By Joy Scott, Am Haskalah Congregant

Last week’s Parsha (MIKIETZ) ended with a somewhat disturbing enigma. Jacob’s ten sons had returned to Egypt to procure additional food, as the famine continued. Based on the demand of the ‘Viceroy of Egypt’ (now, their brother Joseph, whom they did not recognize), they were also to bring with them, Benjamin, the youngest son, much to the consternation of their elderly father, Jacob.

The men purchased their food, and were leaving the city, when they were suddenly ambushed by Joseph’s disciples. The men searched the bags, and recovered a silver goblet, which they had obviously planted inside Benjamin’s bag. Parsha (MIKIETZ) ends with Joseph’s words: “The person found with the goblet will be my slave” (1).

This week’s Parsha (VAYIGASH) translates to the words: ‘he drew near’. The brothers returned to the office of the Viceroy, begging for the release of their younger brother, who had been thrown in jail. Judah was the one, who ‘drew near’ to Joseph. At this point Judah did recognize the brother, who he had sold to the Ishmaelites, over two decades, prior to this encounter (2).

In his superbly, persuasive plea, on behalf of Benjamin, Judah was even more Machiavellian than the scheming, powerful Viceroy of Egypt. Sir Walter Scott referred to Judah’ speech as: “the most complete pattern of genuine, natural, eloquence” (3).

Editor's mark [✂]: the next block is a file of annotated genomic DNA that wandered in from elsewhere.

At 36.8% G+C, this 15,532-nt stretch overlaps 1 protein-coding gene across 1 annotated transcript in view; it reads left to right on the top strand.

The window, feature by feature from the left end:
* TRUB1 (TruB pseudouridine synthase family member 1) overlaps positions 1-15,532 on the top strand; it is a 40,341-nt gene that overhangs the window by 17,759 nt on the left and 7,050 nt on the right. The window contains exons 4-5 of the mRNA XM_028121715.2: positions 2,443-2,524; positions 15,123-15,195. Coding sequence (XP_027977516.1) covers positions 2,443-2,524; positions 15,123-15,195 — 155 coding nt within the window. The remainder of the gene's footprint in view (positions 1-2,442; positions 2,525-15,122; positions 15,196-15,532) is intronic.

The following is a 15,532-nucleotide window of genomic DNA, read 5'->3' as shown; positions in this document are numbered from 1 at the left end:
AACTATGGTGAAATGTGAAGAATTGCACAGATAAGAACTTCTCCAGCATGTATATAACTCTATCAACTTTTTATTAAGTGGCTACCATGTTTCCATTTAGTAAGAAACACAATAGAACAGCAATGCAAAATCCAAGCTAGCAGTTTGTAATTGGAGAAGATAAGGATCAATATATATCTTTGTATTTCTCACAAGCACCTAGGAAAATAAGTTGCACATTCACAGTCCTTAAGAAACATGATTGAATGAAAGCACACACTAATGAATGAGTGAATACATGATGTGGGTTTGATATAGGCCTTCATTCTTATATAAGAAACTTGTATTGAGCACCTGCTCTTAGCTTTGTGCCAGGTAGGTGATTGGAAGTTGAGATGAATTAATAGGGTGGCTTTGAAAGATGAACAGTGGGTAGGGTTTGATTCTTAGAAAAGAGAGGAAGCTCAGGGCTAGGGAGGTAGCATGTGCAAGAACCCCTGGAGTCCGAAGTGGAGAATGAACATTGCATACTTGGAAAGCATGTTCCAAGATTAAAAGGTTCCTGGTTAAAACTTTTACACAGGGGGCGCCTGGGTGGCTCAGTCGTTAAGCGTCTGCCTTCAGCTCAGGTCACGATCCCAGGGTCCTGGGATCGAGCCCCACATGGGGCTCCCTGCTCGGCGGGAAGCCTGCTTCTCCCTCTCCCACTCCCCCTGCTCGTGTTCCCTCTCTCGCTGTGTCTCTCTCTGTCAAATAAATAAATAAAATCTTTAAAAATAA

Judah knew that Joseph would weaken, if the focus of the appeal was on behalf of the elderly father, Jacob: “When our father requested that we return for more food, we told him of your demand to bring his youngest son, Benjamin; He said that he had already lost one son of his beloved wife; and, if misfortune also befalls Benjamin, he would surely die” (4). Further, Judah said: “Please let me remain as your slave; and, let the lad go home with his brothers” (5). Judah was the first person in the Torah to achieve ‘perfect repentance’ (6)

Joseph turned, and wept so loudly that the Egyptians could hear his cries. Then he said: “I am Joseph!” (7). In a calmer voice he claimed that it was to save lives during the famine that God sent him to Egypt (8). However, Rashi along with other sages considered his remarks pertaining to God’s role in his fate as hubris and self-aggrandizement (9).

FOOTNOTES:

(1) GENESIS (43:17)

(2) BAR ILAN UNIVERSITY, Tel Aviv, Israel

(3) The Torah: A Modern Commentary (p.286)

(4) GENESIS (44:21-29)

(5) GENESIS (44:33)

(6) MAIMONIDES HILKHOT TESHUVA

(7) GENESIS (44:4)

(8) GENESIS (44:5-7)

(9) Parsha.net